In order for students to be most prepared for meaningful interactions in the global and digital world, critical literacy, digital literacy and digital activism must become a core part of classroom instruction. Multimedia projects that are easily sharable and can track analytics are a successful way to raise consciousness and advocate for local and global action.

Originality/value

The powerful instructional practices that link critical and digital literacies provide students with the skills to continue questioning multiple viewpoints and promoting social justice issues within and beyond classroom walls.

Details

The International Journal of Information and Learning Technology, vol. 35 no. 5
Type: Research Article
ISSN: 2056-4880

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Article
Publication date: 4 September 2017

Elizabeth McCall Bemiss, Jennifer L. Doyle and Mary Elizabeth Styslinger

This paper aims to explore alternative literacy instruction with incarcerated youth, add to the body of existing literature documenting the literacy of those incarcerated…

Abstract

Purpose

This paper aims to explore alternative literacy instruction with incarcerated youth, add to the body of existing literature documenting the literacy of those incarcerated and investigate the construction of book clubs through a critical lens.

Design/methodology/approach

This qualitative case study answered the following research questions: What can a critical book club reveal about the literacy lives of these incarcerated youth? What can we learn from incarcerated youth through a critical book club? Data were collected through participant observation and in-depth interviews and analyzed using a critical literacy framework.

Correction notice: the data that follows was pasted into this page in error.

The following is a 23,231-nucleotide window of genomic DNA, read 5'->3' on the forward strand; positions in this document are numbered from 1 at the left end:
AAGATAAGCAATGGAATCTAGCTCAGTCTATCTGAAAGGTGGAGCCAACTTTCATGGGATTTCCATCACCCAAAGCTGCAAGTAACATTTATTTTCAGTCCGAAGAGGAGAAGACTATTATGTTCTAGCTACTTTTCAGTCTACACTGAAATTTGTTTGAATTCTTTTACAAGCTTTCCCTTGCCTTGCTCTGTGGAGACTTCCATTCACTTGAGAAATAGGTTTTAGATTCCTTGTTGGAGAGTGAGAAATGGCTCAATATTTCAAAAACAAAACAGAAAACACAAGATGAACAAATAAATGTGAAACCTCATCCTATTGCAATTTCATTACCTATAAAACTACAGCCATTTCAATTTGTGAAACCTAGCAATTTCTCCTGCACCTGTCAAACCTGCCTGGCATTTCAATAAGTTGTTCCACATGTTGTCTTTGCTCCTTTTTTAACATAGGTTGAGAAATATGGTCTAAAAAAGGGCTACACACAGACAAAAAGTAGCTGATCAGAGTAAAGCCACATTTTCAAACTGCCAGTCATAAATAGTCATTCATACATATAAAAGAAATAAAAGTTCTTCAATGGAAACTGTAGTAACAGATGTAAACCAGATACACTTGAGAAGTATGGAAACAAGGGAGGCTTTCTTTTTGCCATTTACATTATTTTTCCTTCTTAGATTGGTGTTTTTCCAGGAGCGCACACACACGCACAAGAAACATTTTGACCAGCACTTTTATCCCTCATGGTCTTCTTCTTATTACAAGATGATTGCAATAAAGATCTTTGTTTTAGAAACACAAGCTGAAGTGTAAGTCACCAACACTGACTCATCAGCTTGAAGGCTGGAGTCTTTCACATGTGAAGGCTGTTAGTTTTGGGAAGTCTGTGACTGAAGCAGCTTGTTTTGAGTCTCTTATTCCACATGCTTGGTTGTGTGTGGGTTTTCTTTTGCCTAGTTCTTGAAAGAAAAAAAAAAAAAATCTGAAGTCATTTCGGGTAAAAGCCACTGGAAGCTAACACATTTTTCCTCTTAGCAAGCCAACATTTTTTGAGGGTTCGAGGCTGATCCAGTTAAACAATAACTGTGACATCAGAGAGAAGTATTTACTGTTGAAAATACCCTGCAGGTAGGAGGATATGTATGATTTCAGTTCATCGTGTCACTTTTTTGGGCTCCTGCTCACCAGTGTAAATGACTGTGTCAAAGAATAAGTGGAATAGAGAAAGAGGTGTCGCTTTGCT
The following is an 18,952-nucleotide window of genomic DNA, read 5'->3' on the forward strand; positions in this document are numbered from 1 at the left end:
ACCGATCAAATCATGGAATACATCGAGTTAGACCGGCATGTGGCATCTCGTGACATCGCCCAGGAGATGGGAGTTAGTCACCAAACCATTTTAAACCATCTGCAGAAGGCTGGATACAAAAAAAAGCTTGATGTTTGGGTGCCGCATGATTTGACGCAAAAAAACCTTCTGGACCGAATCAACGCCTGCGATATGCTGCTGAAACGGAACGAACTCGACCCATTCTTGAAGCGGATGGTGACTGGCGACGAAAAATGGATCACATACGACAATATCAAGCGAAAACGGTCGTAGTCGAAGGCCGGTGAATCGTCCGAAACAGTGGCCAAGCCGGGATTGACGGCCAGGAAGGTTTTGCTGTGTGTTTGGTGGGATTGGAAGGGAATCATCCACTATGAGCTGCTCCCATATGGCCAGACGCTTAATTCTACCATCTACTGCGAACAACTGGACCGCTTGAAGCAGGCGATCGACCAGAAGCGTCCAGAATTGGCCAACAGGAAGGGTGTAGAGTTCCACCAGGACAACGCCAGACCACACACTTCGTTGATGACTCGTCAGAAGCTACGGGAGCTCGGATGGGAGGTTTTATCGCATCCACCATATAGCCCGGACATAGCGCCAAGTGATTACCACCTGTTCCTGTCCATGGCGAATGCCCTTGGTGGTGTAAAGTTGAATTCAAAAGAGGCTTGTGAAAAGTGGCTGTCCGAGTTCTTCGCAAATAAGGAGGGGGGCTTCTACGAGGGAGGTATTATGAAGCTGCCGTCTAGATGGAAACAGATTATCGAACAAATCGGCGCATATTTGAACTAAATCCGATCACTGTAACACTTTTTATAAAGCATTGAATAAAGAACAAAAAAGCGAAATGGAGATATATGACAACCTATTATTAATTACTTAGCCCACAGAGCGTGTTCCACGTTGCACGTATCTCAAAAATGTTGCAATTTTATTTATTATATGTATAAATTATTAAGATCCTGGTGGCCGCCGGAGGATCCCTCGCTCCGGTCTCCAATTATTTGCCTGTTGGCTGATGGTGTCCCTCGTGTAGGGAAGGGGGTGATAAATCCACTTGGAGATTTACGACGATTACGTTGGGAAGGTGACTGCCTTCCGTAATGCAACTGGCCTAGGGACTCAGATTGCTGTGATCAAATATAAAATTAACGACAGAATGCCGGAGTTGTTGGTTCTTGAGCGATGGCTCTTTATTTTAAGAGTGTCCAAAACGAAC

Findings

Findings indicate students used text connections to critically reflect on selves and schools. They questioned issues of power, particularly the power of literacy in their own lives as well as the power of schools, teachers and curriculum. The paper concludes with the authors’ critical reflection on both the findings and process which results in implications for future book clubs in settings with incarcerated youth.

Social implications

As educators, administrators and community members living in the “age of incarceration” (Hill, 2013), there is a social responsibility to design curriculum and pedagogy that expands instruction in correctional facilities.

Originality/value

The need for expanded literacy instruction in juvenile detention centers has been widely documented and supported; however, conventional methods of teaching literacy are not always successful for youth who may not have had positive experiences with traditional schooling. This study expands and explores literacy instruction with incarcerated youth through book clubs, an alternative literacy structure which challenges traditional curricula, pedagogical practices and culturally irrelevant texts which often contribute to the alienation and disempowerment of many students. Book clubs can facilitate new understandings through a critical lens.

Details

English Teaching: Practice & Critique, vol. 16 no. 2
Type: Research Article
ISSN: 1175-8708

Keywords

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Article
Publication date: 19 October 2021

Veronica Johansson and Jörgen Stenlund

Representations of time are commonly used to construct narratives in visualisations of data. However, since time is a value-laden concept, and no representation can…